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The role of ‘non-lawyers’ in delivering exceptional client experiences

Managing Partner Forum
|Written By Rick Kathuria
The role of ‘non-lawyers’ in delivering exceptional client experiences

Note from Scott Jolliffe, chairman and CEO of Gowlings:

When I was asked to write an article about the increasingly important role of “non-lawyers” in law firms, I asked Rick Kathuria, our national director, project management office and legal logistics, to share his views on the subject, particularly given his role in our newly launched legal project management initiative, Gowlings Practical™ — in which Rick has been a vital and driving force. Rick is not a lawyer, but he has credentials as a project management professional, certified management consultant and professional engineer. What follows is his response.

Lawyers often like to see themselves as the smartest people in the room, and when it comes to the law, they (almost) always are. However, I wouldn’t want to get double-bypass surgery from a tax lawyer or have my car’s transmission replaced by an insurance litigator — no matter how brilliant they might be.

In law firms, there has traditionally been an “us” and “them” mentality, with distinctions like “lawyer/non-lawyer,” “professional/staff,” “timekeeper/non-timekeeper,” “revenue generator/cost centre,” etc. It’s easy to read a prestige distinction into these kinds of labels.

Not surprisingly, what could be seen as a two-tiered system is found not just in law firms, but in virtually all professional services firms and many other organizations.

Having grown up in the consulting business billing 2,000-plus hours per year and thus having experience on both sides of this fence, I get it and understand it. The distinction between revenue generators and “staff” is hard to avoid, but becomes deeply counter-productive if the support side is not leveraged to provide the full value their expertise can bring.

Fortunately, this “class distinction” is finally starting to fade as law firms recognize the key role those without a law degree play in the proper functioning of their business.

As a revenue generator, the focus for lawyers is on clients, and meeting or exceeding their expectations. But over the past few years, this has come to mean not just delivering great legal advice, but providing each client with an outstanding level of service at every stage. The role and engagement of non-lawyers is essential in delivering this effectively.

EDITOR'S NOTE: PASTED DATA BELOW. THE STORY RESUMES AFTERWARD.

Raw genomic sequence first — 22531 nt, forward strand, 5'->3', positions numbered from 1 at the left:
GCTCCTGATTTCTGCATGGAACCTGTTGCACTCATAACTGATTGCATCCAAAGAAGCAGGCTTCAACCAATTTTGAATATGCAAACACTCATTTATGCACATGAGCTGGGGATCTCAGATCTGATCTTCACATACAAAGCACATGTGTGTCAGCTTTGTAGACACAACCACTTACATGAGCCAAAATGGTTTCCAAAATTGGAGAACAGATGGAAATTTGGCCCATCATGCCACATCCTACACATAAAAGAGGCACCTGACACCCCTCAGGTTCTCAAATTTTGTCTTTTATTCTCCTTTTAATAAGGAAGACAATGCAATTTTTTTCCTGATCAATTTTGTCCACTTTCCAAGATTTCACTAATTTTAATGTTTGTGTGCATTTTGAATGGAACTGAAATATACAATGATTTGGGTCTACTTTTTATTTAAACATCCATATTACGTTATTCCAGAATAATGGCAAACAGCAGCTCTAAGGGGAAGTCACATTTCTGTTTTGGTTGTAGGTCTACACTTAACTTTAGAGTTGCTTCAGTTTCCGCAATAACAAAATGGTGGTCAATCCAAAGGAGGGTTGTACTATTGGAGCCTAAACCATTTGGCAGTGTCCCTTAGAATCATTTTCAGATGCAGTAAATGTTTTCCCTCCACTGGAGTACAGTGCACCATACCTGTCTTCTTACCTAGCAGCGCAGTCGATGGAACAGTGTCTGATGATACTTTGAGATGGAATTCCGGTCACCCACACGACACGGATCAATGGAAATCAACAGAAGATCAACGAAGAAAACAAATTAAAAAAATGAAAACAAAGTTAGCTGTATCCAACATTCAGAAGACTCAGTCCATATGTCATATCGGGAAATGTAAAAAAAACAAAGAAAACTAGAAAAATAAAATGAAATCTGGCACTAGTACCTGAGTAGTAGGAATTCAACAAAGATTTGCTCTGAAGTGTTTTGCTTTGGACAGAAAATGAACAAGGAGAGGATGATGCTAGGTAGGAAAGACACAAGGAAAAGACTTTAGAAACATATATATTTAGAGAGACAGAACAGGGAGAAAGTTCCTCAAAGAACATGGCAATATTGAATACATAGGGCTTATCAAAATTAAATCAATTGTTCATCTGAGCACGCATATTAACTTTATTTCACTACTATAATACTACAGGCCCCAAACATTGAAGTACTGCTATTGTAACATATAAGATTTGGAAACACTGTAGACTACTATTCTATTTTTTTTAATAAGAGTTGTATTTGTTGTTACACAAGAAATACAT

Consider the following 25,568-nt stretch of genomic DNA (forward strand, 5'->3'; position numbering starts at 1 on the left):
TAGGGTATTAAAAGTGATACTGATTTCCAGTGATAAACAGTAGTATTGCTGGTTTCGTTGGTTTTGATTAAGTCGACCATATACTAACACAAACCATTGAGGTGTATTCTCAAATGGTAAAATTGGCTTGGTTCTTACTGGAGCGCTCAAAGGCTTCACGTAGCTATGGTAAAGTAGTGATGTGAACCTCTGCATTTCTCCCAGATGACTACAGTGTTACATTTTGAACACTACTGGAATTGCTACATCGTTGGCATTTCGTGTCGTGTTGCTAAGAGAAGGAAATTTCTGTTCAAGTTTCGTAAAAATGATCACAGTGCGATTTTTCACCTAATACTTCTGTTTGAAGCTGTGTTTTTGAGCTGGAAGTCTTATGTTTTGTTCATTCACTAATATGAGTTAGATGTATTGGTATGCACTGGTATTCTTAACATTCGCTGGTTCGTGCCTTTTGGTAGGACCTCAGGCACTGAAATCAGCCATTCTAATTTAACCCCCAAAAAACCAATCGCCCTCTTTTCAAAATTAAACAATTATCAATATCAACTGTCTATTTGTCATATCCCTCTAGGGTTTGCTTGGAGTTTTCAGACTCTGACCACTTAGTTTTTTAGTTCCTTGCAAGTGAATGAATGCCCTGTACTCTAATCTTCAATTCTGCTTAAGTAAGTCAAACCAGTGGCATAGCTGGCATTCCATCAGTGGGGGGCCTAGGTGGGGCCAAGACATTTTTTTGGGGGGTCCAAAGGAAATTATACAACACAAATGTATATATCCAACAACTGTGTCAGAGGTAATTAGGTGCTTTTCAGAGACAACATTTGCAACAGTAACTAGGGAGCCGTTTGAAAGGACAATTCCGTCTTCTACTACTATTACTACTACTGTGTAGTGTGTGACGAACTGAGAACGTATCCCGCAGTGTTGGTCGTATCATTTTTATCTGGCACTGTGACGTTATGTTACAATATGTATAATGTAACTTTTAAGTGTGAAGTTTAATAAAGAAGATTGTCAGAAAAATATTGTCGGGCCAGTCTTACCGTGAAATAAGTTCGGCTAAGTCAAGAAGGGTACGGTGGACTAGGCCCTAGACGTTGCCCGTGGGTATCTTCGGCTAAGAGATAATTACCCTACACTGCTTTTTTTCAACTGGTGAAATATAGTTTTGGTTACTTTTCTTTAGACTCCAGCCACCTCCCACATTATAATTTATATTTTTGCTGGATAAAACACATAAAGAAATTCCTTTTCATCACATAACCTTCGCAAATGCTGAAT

In this context, some lawyers find themselves in unfamiliar territory. Some of the best technical lawyers are just not that experienced or comfortable with meeting the demand from clients for improved predictability and risk-sharing. This is why Gowlings has engaged experts who can infuse these capabilities into the sophisticated work that lawyers do.

Their expertise in the non-legal support components of service delivery has become a vital part of the overall client experience. The concepts and best practices in project management, pricing, marketing, IT, and many other areas are critical to modern law firm operations, and allow us to deliver the best offering possible. Like any great team, we pull from the individual strengths of each member, each team, and each department to create a sum that’s greater than its parts.

I am an engineer and a professional project manager. I have a great deal of experience in complex project management. My focus is on helping the firm deliver great legal project management through our Gowlings Practical™ Legal Project Management platform.

What I find gratifying is that Gowlings Practical has been so successful and well-received in our firm. It shows the culture and business that I’m a part of values my skills as much as they do those of a fee earner.

Gowlings Practical was designed with the primary focus of helping our lawyers deliver excellent service to clients, without taking the lawyer off their preferred focus on doing great quality legal work. Using it is far more beneficial (and actually easier on the lawyers involved) than not using it and going about their work as usual.